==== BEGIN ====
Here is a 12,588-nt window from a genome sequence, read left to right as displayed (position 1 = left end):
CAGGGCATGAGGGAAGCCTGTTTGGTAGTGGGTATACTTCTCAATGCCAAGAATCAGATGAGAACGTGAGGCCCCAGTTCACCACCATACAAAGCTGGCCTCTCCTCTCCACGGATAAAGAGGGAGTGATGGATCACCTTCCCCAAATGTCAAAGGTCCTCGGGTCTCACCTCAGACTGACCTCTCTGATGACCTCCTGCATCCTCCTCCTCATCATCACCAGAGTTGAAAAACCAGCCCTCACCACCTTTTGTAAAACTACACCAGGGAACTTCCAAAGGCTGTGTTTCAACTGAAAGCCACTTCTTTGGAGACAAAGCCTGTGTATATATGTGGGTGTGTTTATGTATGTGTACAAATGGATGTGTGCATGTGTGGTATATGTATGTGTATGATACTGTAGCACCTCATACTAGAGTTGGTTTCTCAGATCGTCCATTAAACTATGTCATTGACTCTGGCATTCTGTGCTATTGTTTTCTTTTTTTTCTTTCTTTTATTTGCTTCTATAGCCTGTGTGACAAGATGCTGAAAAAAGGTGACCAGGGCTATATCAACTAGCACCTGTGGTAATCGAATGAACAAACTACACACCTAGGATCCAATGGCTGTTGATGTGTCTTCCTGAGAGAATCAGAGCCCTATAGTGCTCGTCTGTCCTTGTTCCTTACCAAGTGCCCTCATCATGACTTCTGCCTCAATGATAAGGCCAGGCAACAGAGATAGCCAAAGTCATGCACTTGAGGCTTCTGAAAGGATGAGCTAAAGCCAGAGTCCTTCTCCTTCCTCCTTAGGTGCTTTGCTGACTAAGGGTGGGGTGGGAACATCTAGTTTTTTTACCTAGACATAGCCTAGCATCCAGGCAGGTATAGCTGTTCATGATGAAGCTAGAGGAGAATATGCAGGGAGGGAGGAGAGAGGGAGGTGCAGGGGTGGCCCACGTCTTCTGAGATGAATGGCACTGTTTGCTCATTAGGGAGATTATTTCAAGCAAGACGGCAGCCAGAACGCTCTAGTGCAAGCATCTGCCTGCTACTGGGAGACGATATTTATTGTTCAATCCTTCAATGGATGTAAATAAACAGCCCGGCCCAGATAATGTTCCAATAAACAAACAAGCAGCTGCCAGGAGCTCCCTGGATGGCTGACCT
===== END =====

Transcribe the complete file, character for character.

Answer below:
Here is a 12,588-nt window from a genome sequence, read left to right as displayed (position 1 = left end):
CAGGGCATGAGGGAAGCCTGTTTGGTAGTGGGTATACTTCTCAATGCCAAGAATCAGATGAGAACGTGAGGCCCCAGTTCACCACCATACAAAGCTGGCCTCTCCTCTCCACGGATAAAGAGGGAGTGATGGATCACCTTCCCCAAATGTCAAAGGTCCTCGGGTCTCACCTCAGACTGACCTCTCTGATGACCTCCTGCATCCTCCTCCTCATCATCACCAGAGTTGAAAAACCAGCCCTCACCACCTTTTGTAAAACTACACCAGGGAACTTCCAAAGGCTGTGTTTCAACTGAAAGCCACTTCTTTGGAGACAAAGCCTGTGTATATATGTGGGTGTGTTTATGTATGTGTACAAATGGATGTGTGCATGTGTGGTATATGTATGTGTATGATACTGTAGCACCTCATACTAGAGTTGGTTTCTCAGATCGTCCATTAAACTATGTCATTGACTCTGGCATTCTGTGCTATTGTTTTCTTTTTTTTCTTTCTTTTATTTGCTTCTATAGCCTGTGTGACAAGATGCTGAAAAAAGGTGACCAGGGCTATATCAACTAGCACCTGTGGTAATCGAATGAACAAACTACACACCTAGGATCCAATGGCTGTTGATGTGTCTTCCTGAGAGAATCAGAGCCCTATAGTGCTCGTCTGTCCTTGTTCCTTACCAAGTGCCCTCATCATGACTTCTGCCTCAATGATAAGGCCAGGCAACAGAGATAGCCAAAGTCATGCACTTGAGGCTTCTGAAAGGATGAGCTAAAGCCAGAGTCCTTCTCCTTCCTCCTTAGGTGCTTTGCTGACTAAGGGTGGGGTGGGAACATCTAGTTTTTTTACCTAGACATAGCCTAGCATCCAGGCAGGTATAGCTGTTCATGATGAAGCTAGAGGAGAATATGCAGGGAGGGAGGAGAGAGGGAGGTGCAGGGGTGGCCCACGTCTTCTGAGATGAATGGCACTGTTTGCTCATTAGGGAGATTATTTCAAGCAAGACGGCAGCCAGAACGCTCTAGTGCAAGCATCTGCCTGCTACTGGGAGACGATATTTATTGTTCAATCCTTCAATGGATGTAAATAAACAGCCCGGCCCAGATAATGTTCCAATAAACAAACAAGCAGCTGCCAGGAGCTCCCTGGATGGCTGACCT